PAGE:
Michael Phelps: Human side makes him greater - Ian Thorpe

London 2012 is the Games where Michael Phelps made official what we all knew - he is the greatest Olympian.

But the Phelps we saw here had a different feel to his swimming. I've liked Michael here, I've liked watching him.

I saw him as a young swimmer being successful in 2004, then I remember a Phelps who was quite robotic in his performances at Beijing 2008, which is what he needed that year to get through his events and win eight Olympic titles.

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A US-Australia rivalry has now become a China-US rivalry

In London, we have seen a Michael who is relaxed and knows to enjoy the occasion. The public has seen a different side to him, a vulnerability in no longer being able to accomplish these astonishing achievements.

People were stunned when he came fourth in his opening final. They can see he is human now and that makes him all the greater. He deserved his gold-medal finale on Saturday.

The Phelps versus Lochte storyline did not emerge the way it was billed, but that was a simple narrative - an easy way to look at the Olympic swimming contest. It didn't take into consideration any other athletes, individuals who had an opportunity and who have now walked away with medals.

I doubt we will ever see the likes of Phelps again, considering how strong swimming has become on a global stage. Medals have come from nations throughout the world, especially Asia. The sport has changed quite significantly as Michael hangs up his togs.

China played a large part in proceedings - Sun Yang won two golds and a silver in men's freestyle events - while 16-year-old Ye Shiwen won double gold in the women's medleys and Jiao Liuyang won the women's 200m butterfly.

Phelps: How I've changed

Michael Phelps

"Once 2008 happened I obviously had to take a different approach to things. But, going through everything that's happened this week, it shows I was in the best shape of my life in 2008.

"For me to be able to do that, everything had to fall in the right place at the right time. Everything had to be perfect. I think the results speak for themselves.

"I'm leaving at a good time. The sport is going to be fun to watch, I'm excited to see it from the outside more than anything and see what these guys continue to do to change the sport. With the American guys and young girls who are coming up, they're going to take over our shoes."

China finished second in swimming's medal table and that has been coming for a while. The Chinese swimming programme has been improving and that's partly to do with their push before the Beijing Games - they're seeing the benefit now.

I think they will continue to be a force on the world stage. Becoming the biggest force may be their goal but that's going to take a bit more time - I don't think it will be the next Games. The following? Maybe. We'll see how sustainable their programme is and whether or not it's a programme that has young swimmers beating at the heels of the champions who have come through.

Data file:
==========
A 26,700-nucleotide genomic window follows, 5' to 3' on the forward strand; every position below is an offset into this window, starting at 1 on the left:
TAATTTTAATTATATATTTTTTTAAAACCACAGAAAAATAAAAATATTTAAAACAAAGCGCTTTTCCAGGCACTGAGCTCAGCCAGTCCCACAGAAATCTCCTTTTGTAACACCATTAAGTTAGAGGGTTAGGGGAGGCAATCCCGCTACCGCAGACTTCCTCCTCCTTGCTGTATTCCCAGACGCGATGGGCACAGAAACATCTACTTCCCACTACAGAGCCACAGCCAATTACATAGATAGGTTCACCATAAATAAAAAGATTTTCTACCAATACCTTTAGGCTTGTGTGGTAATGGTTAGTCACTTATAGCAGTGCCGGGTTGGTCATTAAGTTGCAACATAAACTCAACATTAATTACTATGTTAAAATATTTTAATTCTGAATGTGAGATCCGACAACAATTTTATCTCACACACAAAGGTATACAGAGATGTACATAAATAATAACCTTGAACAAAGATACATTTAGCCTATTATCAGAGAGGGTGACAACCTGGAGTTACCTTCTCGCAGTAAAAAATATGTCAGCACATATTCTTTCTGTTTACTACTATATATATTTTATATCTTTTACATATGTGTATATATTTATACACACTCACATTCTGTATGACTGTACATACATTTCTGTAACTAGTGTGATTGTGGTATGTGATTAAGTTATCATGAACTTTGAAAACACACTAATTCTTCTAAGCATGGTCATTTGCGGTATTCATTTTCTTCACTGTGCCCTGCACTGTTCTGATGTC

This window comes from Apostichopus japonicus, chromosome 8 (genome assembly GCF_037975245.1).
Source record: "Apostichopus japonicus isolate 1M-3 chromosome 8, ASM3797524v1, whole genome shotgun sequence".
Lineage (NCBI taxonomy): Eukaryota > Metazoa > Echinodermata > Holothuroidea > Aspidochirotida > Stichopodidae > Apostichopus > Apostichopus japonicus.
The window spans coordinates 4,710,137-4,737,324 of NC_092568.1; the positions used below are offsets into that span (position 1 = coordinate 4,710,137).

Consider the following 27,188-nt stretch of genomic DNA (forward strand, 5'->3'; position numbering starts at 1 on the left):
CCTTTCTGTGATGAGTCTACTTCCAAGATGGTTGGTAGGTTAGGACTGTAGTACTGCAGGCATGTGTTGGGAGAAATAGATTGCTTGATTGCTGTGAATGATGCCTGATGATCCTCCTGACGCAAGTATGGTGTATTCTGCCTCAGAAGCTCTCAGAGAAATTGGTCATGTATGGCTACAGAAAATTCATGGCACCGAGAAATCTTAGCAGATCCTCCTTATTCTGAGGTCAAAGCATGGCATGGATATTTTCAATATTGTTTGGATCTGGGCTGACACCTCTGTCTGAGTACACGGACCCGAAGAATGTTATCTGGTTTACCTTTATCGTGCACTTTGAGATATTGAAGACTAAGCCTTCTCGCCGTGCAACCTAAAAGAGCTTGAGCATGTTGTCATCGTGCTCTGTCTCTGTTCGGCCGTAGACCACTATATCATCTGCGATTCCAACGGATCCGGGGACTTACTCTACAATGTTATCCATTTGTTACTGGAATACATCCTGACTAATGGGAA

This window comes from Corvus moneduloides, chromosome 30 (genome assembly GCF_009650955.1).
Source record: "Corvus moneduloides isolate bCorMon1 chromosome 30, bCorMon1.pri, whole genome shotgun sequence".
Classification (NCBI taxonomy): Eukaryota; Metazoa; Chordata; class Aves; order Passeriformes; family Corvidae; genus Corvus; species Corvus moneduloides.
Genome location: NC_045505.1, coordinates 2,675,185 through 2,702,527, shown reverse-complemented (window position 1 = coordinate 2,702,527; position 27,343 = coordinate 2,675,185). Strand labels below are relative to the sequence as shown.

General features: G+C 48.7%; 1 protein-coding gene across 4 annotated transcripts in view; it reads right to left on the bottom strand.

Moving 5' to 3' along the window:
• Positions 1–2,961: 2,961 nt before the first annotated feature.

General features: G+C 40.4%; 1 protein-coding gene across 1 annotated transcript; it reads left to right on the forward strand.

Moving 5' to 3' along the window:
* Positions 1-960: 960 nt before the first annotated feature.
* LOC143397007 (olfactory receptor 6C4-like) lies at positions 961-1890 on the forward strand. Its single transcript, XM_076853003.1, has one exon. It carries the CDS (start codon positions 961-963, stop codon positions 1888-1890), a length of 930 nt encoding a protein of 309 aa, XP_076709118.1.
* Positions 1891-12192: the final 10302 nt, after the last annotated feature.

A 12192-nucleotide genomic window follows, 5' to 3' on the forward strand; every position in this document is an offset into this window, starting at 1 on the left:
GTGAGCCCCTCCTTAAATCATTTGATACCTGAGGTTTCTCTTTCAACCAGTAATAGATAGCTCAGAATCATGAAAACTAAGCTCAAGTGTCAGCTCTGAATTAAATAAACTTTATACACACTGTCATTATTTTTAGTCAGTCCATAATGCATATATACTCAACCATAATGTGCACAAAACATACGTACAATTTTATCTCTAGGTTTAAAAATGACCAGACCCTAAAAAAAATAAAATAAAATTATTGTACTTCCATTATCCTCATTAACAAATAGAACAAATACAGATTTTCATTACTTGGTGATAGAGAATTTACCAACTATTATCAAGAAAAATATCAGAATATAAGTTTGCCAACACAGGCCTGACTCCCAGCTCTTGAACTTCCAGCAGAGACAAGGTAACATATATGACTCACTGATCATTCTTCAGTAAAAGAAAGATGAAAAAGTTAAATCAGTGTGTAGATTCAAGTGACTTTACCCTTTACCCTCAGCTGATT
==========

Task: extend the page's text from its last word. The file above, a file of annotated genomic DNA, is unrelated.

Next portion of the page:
Look at the US programme: it has a consistency no other programme has and the Chinese need to get to that point.

But their emergence does mean that a US-Australia rivalry has now become a China-US rivalry and I don't see how that's detrimental. Australia may win fewer medals and they have to accept that - the medals being evenly distributed around the world, rather than us stealing them all. It's good for the sport and its future.

As far as discussion about Ye Shiwen goes, there has to be honesty between sporting federations, athletes and the media when we come to issues like doping in sport.

Look at Ye's performance. At 15 she is an age-group swimmer and they drop chunks of time just as she did. You have one time in your life when that happens - you can't do that later on. Her performances are completely possible.

More broadly, when we talk about nationalities and individuals like this, it's not helpful. If a British athlete dropped the same amount of time, we'd say "wow".

Until a swimmer tests positive, talking about specific people is not beneficial. When someone does test positive, then we should celebrate - we've caught one. But never go in with the simple brushstroke that they all must be taking drugs.

China's long road to glory

Ye Shiwen

"China's success in swimming may seem like a sudden change of fortune, but is in fact the result of many years of careful planning."

Success for China has come partly at the expense of the United States, but Australia has suffered, winning one relay gold and no individual titles.

The Australian programme is probably the best in the world, we just haven't swam very well. It's as simple as that. In some ways our athletes have been unlucky, but this has been a disappointing Games for our swim team.

They are better than the results reflect. We thought we would have quite a few gold medals but we have ended up not winning an individual event for the first time since 1976. A lot of questions will be asked and a lot will go unanswered.

There is some consolation for the British there, knowing that Australia has been a dominant country in swimming and neither nation has an individual title. The rest of the world has swam incredibly well - the Americans have been dominant here in a way I've not seen for a very long time. In the women's 4x100m medley relay, they made mistakes and they still won gold in a world record.

London 2012 has given us better races, in better times. I believe the British team has made the right steps to have better results in the future but, in terms of who won the medals, this has been a stunning Olympics. We have seen the sport evolve.